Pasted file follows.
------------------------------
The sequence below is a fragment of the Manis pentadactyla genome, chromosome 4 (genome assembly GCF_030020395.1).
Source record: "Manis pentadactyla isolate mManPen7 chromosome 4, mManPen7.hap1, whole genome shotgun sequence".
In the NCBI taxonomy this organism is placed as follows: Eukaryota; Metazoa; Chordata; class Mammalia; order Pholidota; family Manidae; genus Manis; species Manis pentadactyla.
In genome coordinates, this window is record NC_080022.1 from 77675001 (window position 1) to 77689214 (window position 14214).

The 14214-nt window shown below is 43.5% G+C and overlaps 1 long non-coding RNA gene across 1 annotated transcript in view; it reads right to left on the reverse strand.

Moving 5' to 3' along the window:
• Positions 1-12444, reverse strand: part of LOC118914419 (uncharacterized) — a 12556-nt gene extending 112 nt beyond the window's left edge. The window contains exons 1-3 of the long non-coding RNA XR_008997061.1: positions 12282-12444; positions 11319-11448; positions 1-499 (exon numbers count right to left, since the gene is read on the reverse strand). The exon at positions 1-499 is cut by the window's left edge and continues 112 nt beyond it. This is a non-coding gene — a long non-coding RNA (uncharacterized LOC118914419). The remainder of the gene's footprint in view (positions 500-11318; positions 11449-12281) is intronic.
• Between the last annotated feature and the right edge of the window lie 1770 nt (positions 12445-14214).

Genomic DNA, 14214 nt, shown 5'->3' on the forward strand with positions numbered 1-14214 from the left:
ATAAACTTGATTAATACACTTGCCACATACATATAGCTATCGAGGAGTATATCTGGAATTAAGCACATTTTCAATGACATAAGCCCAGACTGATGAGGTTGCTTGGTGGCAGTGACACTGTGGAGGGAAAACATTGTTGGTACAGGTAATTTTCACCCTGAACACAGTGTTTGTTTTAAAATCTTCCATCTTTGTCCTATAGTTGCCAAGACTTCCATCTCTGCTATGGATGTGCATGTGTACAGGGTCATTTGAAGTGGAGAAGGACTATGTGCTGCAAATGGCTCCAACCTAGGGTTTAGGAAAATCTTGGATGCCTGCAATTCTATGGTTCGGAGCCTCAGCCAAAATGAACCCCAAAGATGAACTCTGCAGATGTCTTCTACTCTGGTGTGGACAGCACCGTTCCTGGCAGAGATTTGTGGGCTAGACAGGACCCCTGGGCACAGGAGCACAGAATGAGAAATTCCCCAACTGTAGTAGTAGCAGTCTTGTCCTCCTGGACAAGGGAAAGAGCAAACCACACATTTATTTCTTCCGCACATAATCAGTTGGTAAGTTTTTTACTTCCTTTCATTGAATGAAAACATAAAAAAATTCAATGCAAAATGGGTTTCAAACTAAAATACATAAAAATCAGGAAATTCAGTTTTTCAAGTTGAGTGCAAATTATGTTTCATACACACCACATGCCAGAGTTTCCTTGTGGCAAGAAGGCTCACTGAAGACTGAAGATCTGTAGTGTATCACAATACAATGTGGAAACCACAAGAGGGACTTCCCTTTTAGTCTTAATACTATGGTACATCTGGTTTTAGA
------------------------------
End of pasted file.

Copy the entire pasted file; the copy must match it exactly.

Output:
The sequence below is a fragment of the Manis pentadactyla genome, chromosome 4 (genome assembly GCF_030020395.1).
Source record: "Manis pentadactyla isolate mManPen7 chromosome 4, mManPen7.hap1, whole genome shotgun sequence".
In the NCBI taxonomy this organism is placed as follows: Eukaryota; Metazoa; Chordata; class Mammalia; order Pholidota; family Manidae; genus Manis; species Manis pentadactyla.
In genome coordinates, this window is record NC_080022.1 from 77675001 (window position 1) to 77689214 (window position 14214).

The 14214-nt window shown below is 43.5% G+C and overlaps 1 long non-coding RNA gene across 1 annotated transcript in view; it reads right to left on the reverse strand.

Moving 5' to 3' along the window:
• Positions 1-12444, reverse strand: part of LOC118914419 (uncharacterized) — a 12556-nt gene extending 112 nt beyond the window's left edge. The window contains exons 1-3 of the long non-coding RNA XR_008997061.1: positions 12282-12444; positions 11319-11448; positions 1-499 (exon numbers count right to left, since the gene is read on the reverse strand). The exon at positions 1-499 is cut by the window's left edge and continues 112 nt beyond it. This is a non-coding gene — a long non-coding RNA (uncharacterized LOC118914419). The remainder of the gene's footprint in view (positions 500-11318; positions 11449-12281) is intronic.
• Between the last annotated feature and the right edge of the window lie 1770 nt (positions 12445-14214).

Genomic DNA, 14214 nt, shown 5'->3' on the forward strand with positions numbered 1-14214 from the left:
ATAAACTTGATTAATACACTTGCCACATACATATAGCTATCGAGGAGTATATCTGGAATTAAGCACATTTTCAATGACATAAGCCCAGACTGATGAGGTTGCTTGGTGGCAGTGACACTGTGGAGGGAAAACATTGTTGGTACAGGTAATTTTCACCCTGAACACAGTGTTTGTTTTAAAATCTTCCATCTTTGTCCTATAGTTGCCAAGACTTCCATCTCTGCTATGGATGTGCATGTGTACAGGGTCATTTGAAGTGGAGAAGGACTATGTGCTGCAAATGGCTCCAACCTAGGGTTTAGGAAAATCTTGGATGCCTGCAATTCTATGGTTCGGAGCCTCAGCCAAAATGAACCCCAAAGATGAACTCTGCAGATGTCTTCTACTCTGGTGTGGACAGCACCGTTCCTGGCAGAGATTTGTGGGCTAGACAGGACCCCTGGGCACAGGAGCACAGAATGAGAAATTCCCCAACTGTAGTAGTAGCAGTCTTGTCCTCCTGGACAAGGGAAAGAGCAAACCACACATTTATTTCTTCCGCACATAATCAGTTGGTAAGTTTTTTACTTCCTTTCATTGAATGAAAACATAAAAAAATTCAATGCAAAATGGGTTTCAAACTAAAATACATAAAAATCAGGAAATTCAGTTTTTCAAGTTGAGTGCAAATTATGTTTCATACACACCACATGCCAGAGTTTCCTTGTGGCAAGAAGGCTCACTGAAGACTGAAGATCTGTAGTGTATCACAATACAATGTGGAAACCACAAGAGGGACTTCCCTTTTAGTCTTAATACTATGGTACATCTGGTTTTAGA